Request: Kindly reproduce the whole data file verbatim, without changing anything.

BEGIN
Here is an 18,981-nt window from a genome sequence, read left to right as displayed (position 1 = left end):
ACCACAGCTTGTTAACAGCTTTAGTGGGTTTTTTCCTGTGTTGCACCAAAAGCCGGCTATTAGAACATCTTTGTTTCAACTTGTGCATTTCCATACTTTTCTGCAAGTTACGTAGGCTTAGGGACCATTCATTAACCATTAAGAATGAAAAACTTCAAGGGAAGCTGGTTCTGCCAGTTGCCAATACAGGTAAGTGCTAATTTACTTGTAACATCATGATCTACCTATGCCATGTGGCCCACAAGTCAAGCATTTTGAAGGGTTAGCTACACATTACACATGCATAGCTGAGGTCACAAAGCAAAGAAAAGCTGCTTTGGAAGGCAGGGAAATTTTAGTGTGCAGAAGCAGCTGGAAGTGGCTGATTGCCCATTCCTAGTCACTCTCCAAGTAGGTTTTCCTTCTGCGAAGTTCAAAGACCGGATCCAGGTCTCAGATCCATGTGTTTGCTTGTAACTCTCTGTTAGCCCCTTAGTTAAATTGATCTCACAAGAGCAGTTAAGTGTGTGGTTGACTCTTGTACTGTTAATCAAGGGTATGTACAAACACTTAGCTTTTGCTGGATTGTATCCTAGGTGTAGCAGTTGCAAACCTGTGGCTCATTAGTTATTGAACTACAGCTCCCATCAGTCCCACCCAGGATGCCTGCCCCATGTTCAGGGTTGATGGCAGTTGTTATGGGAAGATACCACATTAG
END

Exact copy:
Here is an 18,981-nt window from a genome sequence, read left to right as displayed (position 1 = left end):
ACCACAGCTTGTTAACAGCTTTAGTGGGTTTTTTCCTGTGTTGCACCAAAAGCCGGCTATTAGAACATCTTTGTTTCAACTTGTGCATTTCCATACTTTTCTGCAAGTTACGTAGGCTTAGGGACCATTCATTAACCATTAAGAATGAAAAACTTCAAGGGAAGCTGGTTCTGCCAGTTGCCAATACAGGTAAGTGCTAATTTACTTGTAACATCATGATCTACCTATGCCATGTGGCCCACAAGTCAAGCATTTTGAAGGGTTAGCTACACATTACACATGCATAGCTGAGGTCACAAAGCAAAGAAAAGCTGCTTTGGAAGGCAGGGAAATTTTAGTGTGCAGAAGCAGCTGGAAGTGGCTGATTGCCCATTCCTAGTCACTCTCCAAGTAGGTTTTCCTTCTGCGAAGTTCAAAGACCGGATCCAGGTCTCAGATCCATGTGTTTGCTTGTAACTCTCTGTTAGCCCCTTAGTTAAATTGATCTCACAAGAGCAGTTAAGTGTGTGGTTGACTCTTGTACTGTTAATCAAGGGTATGTACAAACACTTAGCTTTTGCTGGATTGTATCCTAGGTGTAGCAGTTGCAAACCTGTGGCTCATTAGTTATTGAACTACAGCTCCCATCAGTCCCACCCAGGATGCCTGCCCCATGTTCAGGGTTGATGGCAGTTGTTATGGGAAGATACCACATTAG